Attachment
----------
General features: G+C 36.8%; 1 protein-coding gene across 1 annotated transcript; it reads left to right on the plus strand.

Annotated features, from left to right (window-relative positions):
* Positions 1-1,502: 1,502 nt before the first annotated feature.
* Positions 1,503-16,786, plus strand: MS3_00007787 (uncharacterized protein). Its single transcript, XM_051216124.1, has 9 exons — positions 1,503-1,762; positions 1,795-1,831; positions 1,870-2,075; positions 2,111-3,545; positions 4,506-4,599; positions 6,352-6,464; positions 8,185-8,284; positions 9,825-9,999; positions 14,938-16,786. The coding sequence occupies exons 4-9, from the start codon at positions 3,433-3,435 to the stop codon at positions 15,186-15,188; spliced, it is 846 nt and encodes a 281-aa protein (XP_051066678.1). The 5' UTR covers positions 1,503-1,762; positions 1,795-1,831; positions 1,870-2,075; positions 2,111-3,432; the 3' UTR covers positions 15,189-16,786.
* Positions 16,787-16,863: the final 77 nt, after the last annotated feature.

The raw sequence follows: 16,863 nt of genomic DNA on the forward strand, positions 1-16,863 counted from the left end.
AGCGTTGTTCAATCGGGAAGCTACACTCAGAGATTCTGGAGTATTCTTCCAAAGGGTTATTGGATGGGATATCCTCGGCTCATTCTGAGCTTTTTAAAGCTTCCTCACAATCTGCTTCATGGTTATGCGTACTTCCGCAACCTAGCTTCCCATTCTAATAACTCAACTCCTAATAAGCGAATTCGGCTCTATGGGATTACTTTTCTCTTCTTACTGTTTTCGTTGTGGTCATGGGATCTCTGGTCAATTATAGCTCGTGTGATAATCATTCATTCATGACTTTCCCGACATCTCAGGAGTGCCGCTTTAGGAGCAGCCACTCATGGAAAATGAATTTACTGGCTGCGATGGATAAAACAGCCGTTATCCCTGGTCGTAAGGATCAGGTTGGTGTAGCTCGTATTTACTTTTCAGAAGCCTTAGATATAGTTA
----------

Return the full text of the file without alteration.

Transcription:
General features: G+C 36.8%; 1 protein-coding gene across 1 annotated transcript; it reads left to right on the plus strand.

Annotated features, from left to right (window-relative positions):
* Positions 1-1,502: 1,502 nt before the first annotated feature.
* Positions 1,503-16,786, plus strand: MS3_00007787 (uncharacterized protein). Its single transcript, XM_051216124.1, has 9 exons — positions 1,503-1,762; positions 1,795-1,831; positions 1,870-2,075; positions 2,111-3,545; positions 4,506-4,599; positions 6,352-6,464; positions 8,185-8,284; positions 9,825-9,999; positions 14,938-16,786. The coding sequence occupies exons 4-9, from the start codon at positions 3,433-3,435 to the stop codon at positions 15,186-15,188; spliced, it is 846 nt and encodes a 281-aa protein (XP_051066678.1). The 5' UTR covers positions 1,503-1,762; positions 1,795-1,831; positions 1,870-2,075; positions 2,111-3,432; the 3' UTR covers positions 15,189-16,786.
* Positions 16,787-16,863: the final 77 nt, after the last annotated feature.

The raw sequence follows: 16,863 nt of genomic DNA on the forward strand, positions 1-16,863 counted from the left end.
AGCGTTGTTCAATCGGGAAGCTACACTCAGAGATTCTGGAGTATTCTTCCAAAGGGTTATTGGATGGGATATCCTCGGCTCATTCTGAGCTTTTTAAAGCTTCCTCACAATCTGCTTCATGGTTATGCGTACTTCCGCAACCTAGCTTCCCATTCTAATAACTCAACTCCTAATAAGCGAATTCGGCTCTATGGGATTACTTTTCTCTTCTTACTGTTTTCGTTGTGGTCATGGGATCTCTGGTCAATTATAGCTCGTGTGATAATCATTCATTCATGACTTTCCCGACATCTCAGGAGTGCCGCTTTAGGAGCAGCCACTCATGGAAAATGAATTTACTGGCTGCGATGGATAAAACAGCCGTTATCCCTGGTCGTAAGGATCAGGTTGGTGTAGCTCGTATTTACTTTTCAGAAGCCTTAGATATAGTTA